From an information management perspective, if we’ve been unable to convert lots of related data into usable knowledge on how to proceed, we either aren’t using sufficient resources or our approach is flawed, built on incorrect assumptions.  We plainly see that now regarding the pre-Copernican approach.  To no longer take for granted assumptions that have served us well and seem obviously correct is profoundly difficult.  If we have a lifetime career invested in frameworks based on those assumptions, it is all but impossible to identify and question them.  The process of applying this knowledge to ourselves in a crisis phase can be helped by documenting our foundations.  Therefore, let us assume: (1) there is a reality that exists which is distinct and separate from what we can perceive with our common senses, (2) we are smart enough and have enough clues to figure out generally what’s going on, and (3) our inability to consistently explain everything we can observe so far is due to errors in some of those assumptions. 

Despite the difficulty in conceptualizing a future model which will conflict with current beliefs, we can extrapolate a few characteristics that the New Copernican Model (NCM) will almost certainly possess relative to the Current Standard Model (CSM), based on distinguishing features of scientific concepts which qualify them as revolutionary.  In general, we can be fairly certain that the NCM will:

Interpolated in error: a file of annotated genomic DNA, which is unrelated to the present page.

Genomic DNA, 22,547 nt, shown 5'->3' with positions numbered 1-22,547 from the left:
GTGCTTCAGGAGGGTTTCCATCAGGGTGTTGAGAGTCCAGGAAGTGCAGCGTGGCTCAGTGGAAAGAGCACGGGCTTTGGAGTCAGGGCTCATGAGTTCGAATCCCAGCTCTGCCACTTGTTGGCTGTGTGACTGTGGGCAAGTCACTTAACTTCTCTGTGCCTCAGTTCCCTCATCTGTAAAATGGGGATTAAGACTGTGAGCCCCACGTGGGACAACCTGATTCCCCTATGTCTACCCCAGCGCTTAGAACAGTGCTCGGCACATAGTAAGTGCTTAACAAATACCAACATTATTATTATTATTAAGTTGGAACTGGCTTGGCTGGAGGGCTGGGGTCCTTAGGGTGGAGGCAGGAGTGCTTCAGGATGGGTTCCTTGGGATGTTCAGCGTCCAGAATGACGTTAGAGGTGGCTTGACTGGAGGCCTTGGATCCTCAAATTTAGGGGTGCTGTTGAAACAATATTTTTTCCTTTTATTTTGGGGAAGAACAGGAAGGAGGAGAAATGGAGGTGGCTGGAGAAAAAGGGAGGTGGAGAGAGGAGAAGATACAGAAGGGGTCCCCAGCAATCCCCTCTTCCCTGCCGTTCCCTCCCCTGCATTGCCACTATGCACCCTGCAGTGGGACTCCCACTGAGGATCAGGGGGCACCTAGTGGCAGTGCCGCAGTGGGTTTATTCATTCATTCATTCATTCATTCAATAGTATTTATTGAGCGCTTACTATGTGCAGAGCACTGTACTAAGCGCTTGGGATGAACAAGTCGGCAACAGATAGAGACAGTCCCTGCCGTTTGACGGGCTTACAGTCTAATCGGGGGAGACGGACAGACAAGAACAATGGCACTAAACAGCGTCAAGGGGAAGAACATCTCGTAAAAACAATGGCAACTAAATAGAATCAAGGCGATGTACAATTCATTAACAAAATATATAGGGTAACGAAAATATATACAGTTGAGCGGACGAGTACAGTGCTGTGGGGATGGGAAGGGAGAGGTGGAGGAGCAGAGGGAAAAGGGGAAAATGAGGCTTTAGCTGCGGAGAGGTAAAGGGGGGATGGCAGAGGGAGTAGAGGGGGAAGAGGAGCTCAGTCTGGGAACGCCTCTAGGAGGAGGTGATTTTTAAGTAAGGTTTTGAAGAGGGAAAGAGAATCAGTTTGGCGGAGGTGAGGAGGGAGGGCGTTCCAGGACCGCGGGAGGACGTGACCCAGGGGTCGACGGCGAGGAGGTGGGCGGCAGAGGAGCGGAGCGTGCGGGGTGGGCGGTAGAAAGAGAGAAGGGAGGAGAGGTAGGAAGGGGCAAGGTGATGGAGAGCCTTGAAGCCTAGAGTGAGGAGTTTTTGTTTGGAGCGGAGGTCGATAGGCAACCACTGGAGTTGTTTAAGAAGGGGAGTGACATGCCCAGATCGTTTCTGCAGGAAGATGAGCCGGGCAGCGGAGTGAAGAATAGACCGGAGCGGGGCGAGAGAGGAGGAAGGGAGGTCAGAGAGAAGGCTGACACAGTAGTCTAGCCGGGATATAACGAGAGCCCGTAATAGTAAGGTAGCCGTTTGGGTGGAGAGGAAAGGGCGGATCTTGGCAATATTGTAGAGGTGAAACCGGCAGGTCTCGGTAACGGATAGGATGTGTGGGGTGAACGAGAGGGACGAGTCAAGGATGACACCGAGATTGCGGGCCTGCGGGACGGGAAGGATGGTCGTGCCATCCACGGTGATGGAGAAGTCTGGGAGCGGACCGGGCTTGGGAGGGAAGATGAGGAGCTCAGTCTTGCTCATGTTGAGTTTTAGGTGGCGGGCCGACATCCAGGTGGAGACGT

• Replace at least one underlying CSM concept 
  • Remove an observer-centric bias
  • Refer to “observations of X”, where “X” is a fundamental quantity in CSM
  • Explain why measurements appear the way they do 
  • Utilize simpler processes (relative to CSM) 
  •  Reframe human observations as a consequence of these processes

Revolutionary new models are like any model, initially proposed in a poorly elaborated, immature form, and often by people in separate, but related fields.  These people notably have practical applications in mind.  A technical or engineering challenge provides invaluable tools for theoretical development, perhaps the most important of these being criteria for distinguishing ideas that actually work in real-world practice.  Integrating work between research scientists and development engineers accelerates experiments in ways unsuitable for most R&D projects, but are invaluable where they can be used.  Drastic reductions in the time it takes to identify promising avenues of research are realized, mistakes are discovered sooner thus avoiding waste, and the likelihood that pursued research will be successful improves.  The Apollo Program is a dramatic illustration of how such focused and practical efforts can yield a flood of new ideas, practices, and technologies.  

In significant respects, the beginning of the Copernican Revolution can be traced to the need of the Catholic Church for a reliable, standard calendar to which everyone under its auspices would adhere.  Today, similar practical needs are developing in government, industry, and academia; Globalization will rapidly assist the convergence of needs and goals in mutually supporting efforts.  We will briefly examine the most relevant government actions which will help drive creation of an NCM.